Claustrophobic? Here’s why you don’t need to worry about stepping into a float tank
It’s the most common misconception people have about what we do…
“I’d love to float, but I just don’t think I can – I’m too claustrophobic.”
It is, perhaps, the most common challenge we hear at Floatworks from inquisitive would-be-floaters who step through our doors. Claustrophobia – generally categorised as the fear of confined spaces – may affect up to 7% of the global population according to some studies, although exactly why is still up for debate.
One school of thought considers claustrophobia the result of some childhood trauma in an individual, while another suggests it’s instinctively embedded in the human condition, as a self-preservation measure should we ever approach a dangerous, confined environment. Whatever the reason, it’s one of mankind’s most widely held fears, and can be a huge mental barrier for someone looking to improve their body and mind through floatation.
So allow us to (hopefully!) alleviate some of the concerns you might have about booking a float session if you’re a tad claustrophobic. If by the end of this article you’re not convinced, we’d love for you to pop in for a chat or give us a call, so we can put further put your mind to rest!
There are two separate components to claustrophobia, which can affect people to varying degrees – the fear of restriction and the fear of suffocation. While many people who display symptoms of both may be able to rationalise their fears – in this case by reminding themselves that floatation tanks are fully tested, safe, you’re not “locked in” and there’s zero chance of suffocation – it doesn’t stop the panic and anxiety being triggered by the mere sight of one. Claustrophobia often surfaces as an irrational reaction to a stimulus, but you must remember – the tank is there to take away all stimuli!
Has anyone tried floating pods / de-sensory pods? Asking as a claustrophobic yet curious person. pic.twitter.com/Kp5Osbg6R4— Kate Pattison (@katepatto) 25 March 2016
Overcoming the fear of restriction…
When you hop into one of our i-sopod tanks, you are by no means restricted, and the choice is always there for you to pop the hood open and step out. There’s no lock, and the hoods open on hydraulics with the gentlest prod. We can’t put it any simpler than that!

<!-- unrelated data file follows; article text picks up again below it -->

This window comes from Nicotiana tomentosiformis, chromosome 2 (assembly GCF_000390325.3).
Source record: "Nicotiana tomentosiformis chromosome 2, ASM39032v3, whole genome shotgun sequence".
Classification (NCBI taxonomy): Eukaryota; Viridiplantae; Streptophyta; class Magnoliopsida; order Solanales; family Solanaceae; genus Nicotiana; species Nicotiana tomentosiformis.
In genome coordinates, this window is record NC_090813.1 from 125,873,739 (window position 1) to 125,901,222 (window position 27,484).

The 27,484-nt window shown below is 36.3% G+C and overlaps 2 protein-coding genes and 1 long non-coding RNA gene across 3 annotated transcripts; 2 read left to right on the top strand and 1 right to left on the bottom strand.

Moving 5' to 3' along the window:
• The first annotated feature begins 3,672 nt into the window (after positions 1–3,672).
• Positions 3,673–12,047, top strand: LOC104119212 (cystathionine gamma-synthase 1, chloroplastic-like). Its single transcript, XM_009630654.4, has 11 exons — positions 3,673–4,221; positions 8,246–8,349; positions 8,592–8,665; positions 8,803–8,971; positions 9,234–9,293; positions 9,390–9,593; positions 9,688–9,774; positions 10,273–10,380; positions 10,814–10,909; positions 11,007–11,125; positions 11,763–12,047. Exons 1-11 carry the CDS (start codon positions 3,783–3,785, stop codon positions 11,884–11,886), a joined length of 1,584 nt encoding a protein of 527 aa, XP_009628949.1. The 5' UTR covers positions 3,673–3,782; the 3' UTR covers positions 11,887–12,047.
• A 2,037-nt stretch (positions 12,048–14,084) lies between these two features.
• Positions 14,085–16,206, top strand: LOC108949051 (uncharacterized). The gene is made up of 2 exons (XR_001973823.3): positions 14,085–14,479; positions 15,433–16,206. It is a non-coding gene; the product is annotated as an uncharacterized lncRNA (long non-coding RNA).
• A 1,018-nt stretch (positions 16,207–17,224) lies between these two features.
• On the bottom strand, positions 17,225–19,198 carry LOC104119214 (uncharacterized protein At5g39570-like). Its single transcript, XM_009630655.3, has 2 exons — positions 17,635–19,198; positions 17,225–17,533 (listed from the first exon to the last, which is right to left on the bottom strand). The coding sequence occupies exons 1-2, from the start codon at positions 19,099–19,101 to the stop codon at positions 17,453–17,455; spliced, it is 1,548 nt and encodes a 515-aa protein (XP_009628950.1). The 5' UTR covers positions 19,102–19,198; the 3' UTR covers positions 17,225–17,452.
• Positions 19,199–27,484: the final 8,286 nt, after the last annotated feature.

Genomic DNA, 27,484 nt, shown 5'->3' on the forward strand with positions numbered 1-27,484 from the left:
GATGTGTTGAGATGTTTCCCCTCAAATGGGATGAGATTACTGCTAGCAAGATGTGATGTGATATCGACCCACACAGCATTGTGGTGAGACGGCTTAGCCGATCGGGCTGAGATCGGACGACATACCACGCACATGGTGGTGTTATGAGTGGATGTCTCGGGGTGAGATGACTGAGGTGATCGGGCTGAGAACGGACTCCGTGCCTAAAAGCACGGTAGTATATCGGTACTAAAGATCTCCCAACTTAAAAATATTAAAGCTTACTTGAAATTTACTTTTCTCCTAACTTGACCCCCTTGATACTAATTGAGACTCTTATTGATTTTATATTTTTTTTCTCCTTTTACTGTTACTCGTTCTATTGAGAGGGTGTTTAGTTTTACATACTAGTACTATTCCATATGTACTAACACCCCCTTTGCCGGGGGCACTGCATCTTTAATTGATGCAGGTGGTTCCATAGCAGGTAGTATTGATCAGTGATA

…and tackling the fear of suffocation
“Doesn’t it cut off all the oxygen?” some people ask us as a totally reasonable concern. But no – all tanks have a gap big enough between the hood and the base to allow the free flow of air into, and out of, the tank. We often recommend to our floaters to leave the hood up an inch or two, to allow more air to flow if they find themselves in discomfort – whether that’s feeling claustrophobic or finding the tank environment a tad too warm. Many of us who work here do this, too, so it’s perfectly normal!
Safety is our priority
Should at any point you feel uncomfortable during your float, there’s an emergency button that will call the attention of one of our Floatworkers to come and assist you. You have full control over the lighting in the pod with a button at your fingertips on the inside, too.
Floating to overcome claustrophobia
If you are a particularly claustrophobic person but have built up the courage to float, firstly – congratulations! Making that decision is the biggest step in overcoming your fear. But you should also be aware of the ways in which using a floatation tank can actually help cure you from the fear itself. Just as there’s evidence of floatation tanks helping with addiction, depression and anxiety; the same can be said for overcoming common fears. Why? Because the environment of total sensory deprivation allows both hemispheres of your brain to sync, and stimulates the release of theta waves, which are responsible for inducing the state of deep relaxation, and, importantly, heightened suggestibility. In layman’s terms, you can reprogram your brain with the aid of floating, through the use of breathing work, meditation, visualisation and mantras, and redirect the thought processes that cause those fears in the first place.
To finish, we’d like to share our top- tips for the claustrophobic floater when considering giving it a go:
- Talk to someone who has floated before. Floating is a very personal experience and only those who have dipped their toes in literally and figuratively can speak to you truthfully about what it actually feels like inside a floatation tank
- Ask yourself why you might feel claustrophobic in a floatation tank. Try and break down those worries with logic – spelling it out to yourself verbally if need be!
- Remind yourself of the benefits of floating. We’ve written more than a few articles to help you with that
- Visualise being inside the tank. Do it in the bath if it helps. Imagine yourself closing the hood and being inside, but remind yourself how safe you are, and how you have the free will to get out at any moment if you wish.
To the claustrophobic would-be-floaters, we wish you luck! You might just find once you’ve overcome that initial mental barrier, it’s the most freeing experience of your life. And as always, we’re here to help if you have any questions – pop in, give us a call, or drop us an email.